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Ilyse Hogue, Influential Abortion Rights Advocate, Will Step Down as NARAL Chief

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Your book and podcast, “The Lie That Binds,” tracked the history of the anti-abortion movement and your view of its ties to white supremacy. Do you see connections between the siege on the Capitol and the anti-abortion movement?

Part of, as I say, steeling the spine and building the courage for elected officials is making sure that we own the accurate history of this movement. Clinic violence during the ’80s and into the ’90s was the precursor for the violent extremism we’re seeing now. Why that’s been allowed to continue is because society writ large — and certainly politics — has allowed them to wrap themselves in this faux religiosity and get away with stuff we would never allow in other parts of our culture.

If you talked to any abortion provider, they know what that feels like to be under siege. So really understanding that — and that goes back to the underlying ideology of the modern-day anti-choice movement, and this is not to say every person who identifies as pro-life — but the movement is one that believes in minority control to right Christian men. So there’s just immense symmetry between these ideologies.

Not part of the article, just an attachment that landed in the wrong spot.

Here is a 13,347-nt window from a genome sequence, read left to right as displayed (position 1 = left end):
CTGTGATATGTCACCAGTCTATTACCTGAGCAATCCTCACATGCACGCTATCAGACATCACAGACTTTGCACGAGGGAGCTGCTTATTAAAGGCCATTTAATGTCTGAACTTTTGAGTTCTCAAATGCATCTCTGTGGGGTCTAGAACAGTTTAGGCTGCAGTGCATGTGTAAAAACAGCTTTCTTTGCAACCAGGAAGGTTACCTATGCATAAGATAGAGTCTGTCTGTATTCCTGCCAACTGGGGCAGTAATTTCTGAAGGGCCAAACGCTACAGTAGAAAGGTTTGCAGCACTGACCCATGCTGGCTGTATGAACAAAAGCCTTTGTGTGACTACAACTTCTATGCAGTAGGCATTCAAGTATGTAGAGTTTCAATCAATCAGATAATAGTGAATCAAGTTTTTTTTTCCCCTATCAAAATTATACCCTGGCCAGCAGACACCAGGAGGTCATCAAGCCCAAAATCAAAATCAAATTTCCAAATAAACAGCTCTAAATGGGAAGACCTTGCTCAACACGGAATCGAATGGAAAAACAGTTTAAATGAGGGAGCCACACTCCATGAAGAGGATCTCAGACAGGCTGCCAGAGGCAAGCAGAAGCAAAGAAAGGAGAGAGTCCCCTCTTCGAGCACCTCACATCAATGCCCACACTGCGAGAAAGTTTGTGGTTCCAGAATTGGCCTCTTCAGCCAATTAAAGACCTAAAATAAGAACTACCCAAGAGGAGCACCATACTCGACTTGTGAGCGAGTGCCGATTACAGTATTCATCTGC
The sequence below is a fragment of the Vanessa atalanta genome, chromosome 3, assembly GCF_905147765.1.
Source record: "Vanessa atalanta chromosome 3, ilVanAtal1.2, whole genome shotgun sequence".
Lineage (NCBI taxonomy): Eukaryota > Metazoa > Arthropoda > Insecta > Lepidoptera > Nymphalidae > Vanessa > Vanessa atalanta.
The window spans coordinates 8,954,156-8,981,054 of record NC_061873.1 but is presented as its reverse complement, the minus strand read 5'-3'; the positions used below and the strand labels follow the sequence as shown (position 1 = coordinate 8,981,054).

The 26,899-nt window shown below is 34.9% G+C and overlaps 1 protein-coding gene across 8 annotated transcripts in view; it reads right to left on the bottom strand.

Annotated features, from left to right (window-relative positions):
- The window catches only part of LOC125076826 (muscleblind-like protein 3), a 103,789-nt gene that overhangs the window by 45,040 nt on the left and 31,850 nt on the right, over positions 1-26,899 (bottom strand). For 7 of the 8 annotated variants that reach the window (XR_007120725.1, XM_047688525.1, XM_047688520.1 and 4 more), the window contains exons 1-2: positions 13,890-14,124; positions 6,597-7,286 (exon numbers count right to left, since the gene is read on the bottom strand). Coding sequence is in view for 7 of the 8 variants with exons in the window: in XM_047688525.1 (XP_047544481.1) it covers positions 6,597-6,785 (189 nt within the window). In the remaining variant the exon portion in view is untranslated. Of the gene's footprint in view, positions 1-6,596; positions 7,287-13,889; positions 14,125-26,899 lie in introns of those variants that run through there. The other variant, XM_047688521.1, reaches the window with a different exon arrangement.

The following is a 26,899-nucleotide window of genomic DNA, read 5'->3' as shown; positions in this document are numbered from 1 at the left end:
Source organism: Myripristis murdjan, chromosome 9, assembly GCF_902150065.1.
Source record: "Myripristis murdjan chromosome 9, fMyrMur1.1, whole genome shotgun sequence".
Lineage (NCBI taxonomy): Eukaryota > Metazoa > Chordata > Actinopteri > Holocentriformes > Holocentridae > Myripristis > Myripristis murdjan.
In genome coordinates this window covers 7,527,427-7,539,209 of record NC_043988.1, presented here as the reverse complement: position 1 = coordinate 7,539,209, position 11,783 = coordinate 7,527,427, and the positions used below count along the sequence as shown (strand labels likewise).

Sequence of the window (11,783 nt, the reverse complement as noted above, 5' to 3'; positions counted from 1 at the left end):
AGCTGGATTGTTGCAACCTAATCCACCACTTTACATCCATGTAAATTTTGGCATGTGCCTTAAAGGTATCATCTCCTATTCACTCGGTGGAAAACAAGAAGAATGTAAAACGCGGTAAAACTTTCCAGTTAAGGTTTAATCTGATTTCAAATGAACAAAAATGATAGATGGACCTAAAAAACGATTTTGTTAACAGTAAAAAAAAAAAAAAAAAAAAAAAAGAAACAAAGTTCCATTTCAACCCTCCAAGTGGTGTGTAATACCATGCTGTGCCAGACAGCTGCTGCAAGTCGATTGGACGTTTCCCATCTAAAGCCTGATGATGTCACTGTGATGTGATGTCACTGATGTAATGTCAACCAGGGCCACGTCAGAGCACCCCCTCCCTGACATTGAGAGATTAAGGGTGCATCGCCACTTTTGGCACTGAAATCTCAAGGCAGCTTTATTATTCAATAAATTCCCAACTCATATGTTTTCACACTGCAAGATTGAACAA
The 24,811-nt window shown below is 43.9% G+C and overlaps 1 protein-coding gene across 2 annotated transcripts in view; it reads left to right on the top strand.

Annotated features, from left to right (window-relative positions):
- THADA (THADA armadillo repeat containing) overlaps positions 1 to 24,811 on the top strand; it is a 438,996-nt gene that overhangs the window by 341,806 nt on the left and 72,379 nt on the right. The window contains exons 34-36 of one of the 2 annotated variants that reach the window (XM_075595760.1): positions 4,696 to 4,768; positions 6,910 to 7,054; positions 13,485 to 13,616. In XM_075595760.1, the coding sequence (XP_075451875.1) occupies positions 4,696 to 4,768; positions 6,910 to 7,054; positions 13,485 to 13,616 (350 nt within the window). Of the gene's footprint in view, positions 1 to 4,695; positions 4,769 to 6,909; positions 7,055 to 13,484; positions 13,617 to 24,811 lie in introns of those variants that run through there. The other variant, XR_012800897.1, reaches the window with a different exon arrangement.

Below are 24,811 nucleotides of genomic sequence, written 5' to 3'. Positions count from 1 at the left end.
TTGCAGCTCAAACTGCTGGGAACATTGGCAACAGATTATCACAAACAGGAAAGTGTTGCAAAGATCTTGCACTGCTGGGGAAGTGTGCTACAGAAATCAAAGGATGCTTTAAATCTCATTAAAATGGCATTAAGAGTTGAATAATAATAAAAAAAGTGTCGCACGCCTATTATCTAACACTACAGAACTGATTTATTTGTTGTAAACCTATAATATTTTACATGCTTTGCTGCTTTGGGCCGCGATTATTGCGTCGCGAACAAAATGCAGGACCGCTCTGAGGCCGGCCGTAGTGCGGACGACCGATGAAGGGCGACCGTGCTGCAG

Now that Democrats control the White House and both chambers of Congress again, is there a danger that Democratic voters and abortion rights advocates will slip into a sense of complacency around abortion, similar to what happened during the Obama administration?

I mean, that’s the question, right? When I came to NARAL, the Democratic consensus toward abortion rights was mostly check the box and move on, with some amazing exceptions. And if we have to let an anti-choice member sneak through, so be it. That’s just part of the play.

That’s not happening anymore. We had every single Democratic presidential candidate release a plan on how they’re going to address the crisis in reproductive freedom. We had them outcompeting each other in debates. We saw the largest day of action ever on abortion rights against the abortion ban in 2019. I think that politically it is not a salable point anymore that you can’t be an active champion.

So is there room in the party for Democrats who do not support abortion rights?

There always has been and there always will be room in the party for individuals who have all sorts of different feelings about everything, and abortion is no exception. What there is zero room in the party for is people who would oppose the seven in 10 Americans who don’t think politicians should be governing their decisions about pregnancy and family. The opposition to abortion never, never actually mapped onto faith as much as it mapped onto hostility to social progress, gender equity, racial equity.

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